With Greece having officially rejected “Ilindenska Makedonija” as a candidate name for the Former Yugoslav Republic of Macedonia, talks have reportedly continued behind the scenes in a bid to break the deadlock and resolve the decades-old dispute.
Athens said on Monday it welcomed Skopje’s acceptance of a Greek demand that any name agreed between the two countries be “erga omnes” (to be used domestically and internationally), adding however that the two sides would ideally agree on one of the names proposed by UN mediator Matthew Nimetz.
Speaking on Real FM, government spokesman Dimitris Tzanakopoulos said that “positive steps” have been made in talks between the two sides, but “there is still a long way to go.”
For his part, FYROM Prime Minister Zoran Zaev, who is expected to announce a new cabinet on Tuesday, reiterated the merits of the name “Ilindenska Makedonija” as, he said, it will not entail a constitutional review and “will make the foundation of our republic stronger.”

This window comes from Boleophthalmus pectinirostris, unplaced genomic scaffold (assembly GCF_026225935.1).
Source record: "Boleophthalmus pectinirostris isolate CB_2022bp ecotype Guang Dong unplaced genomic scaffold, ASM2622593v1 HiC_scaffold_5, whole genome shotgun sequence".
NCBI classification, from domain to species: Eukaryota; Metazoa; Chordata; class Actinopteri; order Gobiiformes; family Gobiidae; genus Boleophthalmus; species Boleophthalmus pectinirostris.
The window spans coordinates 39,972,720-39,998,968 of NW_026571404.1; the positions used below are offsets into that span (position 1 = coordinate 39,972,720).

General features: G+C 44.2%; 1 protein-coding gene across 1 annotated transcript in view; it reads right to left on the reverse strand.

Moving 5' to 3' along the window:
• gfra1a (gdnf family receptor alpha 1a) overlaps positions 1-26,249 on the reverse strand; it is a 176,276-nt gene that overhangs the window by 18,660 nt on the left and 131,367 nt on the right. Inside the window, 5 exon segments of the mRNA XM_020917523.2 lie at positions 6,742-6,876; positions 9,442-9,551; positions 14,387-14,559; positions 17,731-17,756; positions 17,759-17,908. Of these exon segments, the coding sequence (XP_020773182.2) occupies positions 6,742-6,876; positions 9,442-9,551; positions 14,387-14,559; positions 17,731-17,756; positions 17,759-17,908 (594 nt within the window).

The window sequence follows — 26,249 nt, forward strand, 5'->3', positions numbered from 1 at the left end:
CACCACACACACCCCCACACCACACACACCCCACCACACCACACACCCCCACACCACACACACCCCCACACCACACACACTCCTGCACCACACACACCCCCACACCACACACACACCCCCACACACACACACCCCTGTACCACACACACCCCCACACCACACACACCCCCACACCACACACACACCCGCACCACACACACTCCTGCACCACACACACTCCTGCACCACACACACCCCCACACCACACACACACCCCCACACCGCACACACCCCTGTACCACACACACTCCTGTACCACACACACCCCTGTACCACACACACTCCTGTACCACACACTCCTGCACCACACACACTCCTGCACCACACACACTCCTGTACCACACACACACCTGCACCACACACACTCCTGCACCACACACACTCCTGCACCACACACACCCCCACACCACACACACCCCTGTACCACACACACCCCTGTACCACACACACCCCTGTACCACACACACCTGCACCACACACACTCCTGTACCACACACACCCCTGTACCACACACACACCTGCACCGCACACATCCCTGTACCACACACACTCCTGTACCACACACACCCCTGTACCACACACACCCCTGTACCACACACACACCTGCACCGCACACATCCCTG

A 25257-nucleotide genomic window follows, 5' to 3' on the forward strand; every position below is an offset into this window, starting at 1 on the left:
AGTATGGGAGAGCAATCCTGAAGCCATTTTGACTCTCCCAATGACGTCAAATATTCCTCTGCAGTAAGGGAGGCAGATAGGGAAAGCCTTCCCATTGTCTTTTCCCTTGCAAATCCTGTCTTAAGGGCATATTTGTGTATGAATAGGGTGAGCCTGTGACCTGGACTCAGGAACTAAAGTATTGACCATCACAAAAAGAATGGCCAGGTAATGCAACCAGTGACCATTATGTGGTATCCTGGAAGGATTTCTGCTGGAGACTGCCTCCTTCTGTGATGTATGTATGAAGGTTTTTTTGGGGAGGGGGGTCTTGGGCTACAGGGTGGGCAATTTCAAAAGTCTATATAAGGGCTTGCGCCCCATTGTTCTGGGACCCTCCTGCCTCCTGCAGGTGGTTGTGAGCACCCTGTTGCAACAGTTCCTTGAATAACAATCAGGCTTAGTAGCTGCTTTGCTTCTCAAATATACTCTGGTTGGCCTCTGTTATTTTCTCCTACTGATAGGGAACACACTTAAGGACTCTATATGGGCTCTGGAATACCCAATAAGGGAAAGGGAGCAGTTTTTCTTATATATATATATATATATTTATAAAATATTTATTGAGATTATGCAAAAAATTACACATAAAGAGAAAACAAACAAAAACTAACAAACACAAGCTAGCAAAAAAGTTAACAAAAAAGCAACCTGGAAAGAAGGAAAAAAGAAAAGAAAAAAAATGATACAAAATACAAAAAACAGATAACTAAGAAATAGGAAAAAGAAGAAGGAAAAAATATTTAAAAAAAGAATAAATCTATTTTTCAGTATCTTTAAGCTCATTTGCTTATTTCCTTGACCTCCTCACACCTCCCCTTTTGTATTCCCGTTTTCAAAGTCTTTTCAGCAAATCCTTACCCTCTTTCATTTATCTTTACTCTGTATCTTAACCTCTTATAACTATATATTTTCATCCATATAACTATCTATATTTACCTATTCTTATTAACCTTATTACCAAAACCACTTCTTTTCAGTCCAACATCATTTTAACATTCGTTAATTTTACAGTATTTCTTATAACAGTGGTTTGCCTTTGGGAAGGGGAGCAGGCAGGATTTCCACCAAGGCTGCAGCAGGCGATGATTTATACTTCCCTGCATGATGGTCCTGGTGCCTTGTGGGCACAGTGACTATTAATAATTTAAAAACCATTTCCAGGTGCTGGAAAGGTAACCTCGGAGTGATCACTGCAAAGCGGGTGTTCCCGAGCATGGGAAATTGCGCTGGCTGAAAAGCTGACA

He also said that it satisfies Greece’s demand for a composite name solution and urged Greeks to think about the proposal “because it is worth it.”
FYROM Foreign Minister Nikola Dimitrov echoed the same sentiment, saying that his government is ready to back the proposal and convince the people of FYROM to back it.
Meanwhile, in a phone conversation with Tsipras on Saturday, US Vice President Mike Pence said there is a historic window of opportunity for a solution.
The name dispute negotiations were also on the agenda of Monday's talks in Washington between Foreign Minister Nikos Kotzias and his American counterpart Mike Pompeo.
Kotzias will meet on Tuesday with United Nations Secretary-General Antonios Guterres and with Dimitrov and Nimetz on Thursday.